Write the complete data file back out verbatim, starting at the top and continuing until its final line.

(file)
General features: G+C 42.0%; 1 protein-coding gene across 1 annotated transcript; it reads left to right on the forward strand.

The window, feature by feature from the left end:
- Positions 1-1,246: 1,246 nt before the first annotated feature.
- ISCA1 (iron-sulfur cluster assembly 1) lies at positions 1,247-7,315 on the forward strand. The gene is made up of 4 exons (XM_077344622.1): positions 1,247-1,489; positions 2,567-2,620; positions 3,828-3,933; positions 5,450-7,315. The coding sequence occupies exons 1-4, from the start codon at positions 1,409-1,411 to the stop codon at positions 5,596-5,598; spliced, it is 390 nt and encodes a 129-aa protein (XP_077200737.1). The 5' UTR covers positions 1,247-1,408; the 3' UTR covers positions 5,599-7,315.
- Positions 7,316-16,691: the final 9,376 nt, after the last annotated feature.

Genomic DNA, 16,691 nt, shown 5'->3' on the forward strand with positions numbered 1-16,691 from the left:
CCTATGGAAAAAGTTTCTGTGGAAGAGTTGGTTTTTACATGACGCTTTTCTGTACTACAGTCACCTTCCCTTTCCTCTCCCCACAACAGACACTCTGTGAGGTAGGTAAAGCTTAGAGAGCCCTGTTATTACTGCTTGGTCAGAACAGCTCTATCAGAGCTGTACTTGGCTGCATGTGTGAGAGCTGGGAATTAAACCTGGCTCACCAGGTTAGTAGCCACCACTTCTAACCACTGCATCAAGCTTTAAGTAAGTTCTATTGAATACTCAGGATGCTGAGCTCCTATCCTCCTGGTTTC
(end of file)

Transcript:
General features: G+C 42.0%; 1 protein-coding gene across 1 annotated transcript; it reads left to right on the forward strand.

The window, feature by feature from the left end:
- Positions 1-1,246: 1,246 nt before the first annotated feature.
- ISCA1 (iron-sulfur cluster assembly 1) lies at positions 1,247-7,315 on the forward strand. The gene is made up of 4 exons (XM_077344622.1): positions 1,247-1,489; positions 2,567-2,620; positions 3,828-3,933; positions 5,450-7,315. The coding sequence occupies exons 1-4, from the start codon at positions 1,409-1,411 to the stop codon at positions 5,596-5,598; spliced, it is 390 nt and encodes a 129-aa protein (XP_077200737.1). The 5' UTR covers positions 1,247-1,408; the 3' UTR covers positions 5,599-7,315.
- Positions 7,316-16,691: the final 9,376 nt, after the last annotated feature.

Genomic DNA, 16,691 nt, shown 5'->3' on the forward strand with positions numbered 1-16,691 from the left:
CCTATGGAAAAAGTTTCTGTGGAAGAGTTGGTTTTTACATGACGCTTTTCTGTACTACAGTCACCTTCCCTTTCCTCTCCCCACAACAGACACTCTGTGAGGTAGGTAAAGCTTAGAGAGCCCTGTTATTACTGCTTGGTCAGAACAGCTCTATCAGAGCTGTACTTGGCTGCATGTGTGAGAGCTGGGAATTAAACCTGGCTCACCAGGTTAGTAGCCACCACTTCTAACCACTGCATCAAGCTTTAAGTAAGTTCTATTGAATACTCAGGATGCTGAGCTCCTATCCTCCTGGTTTC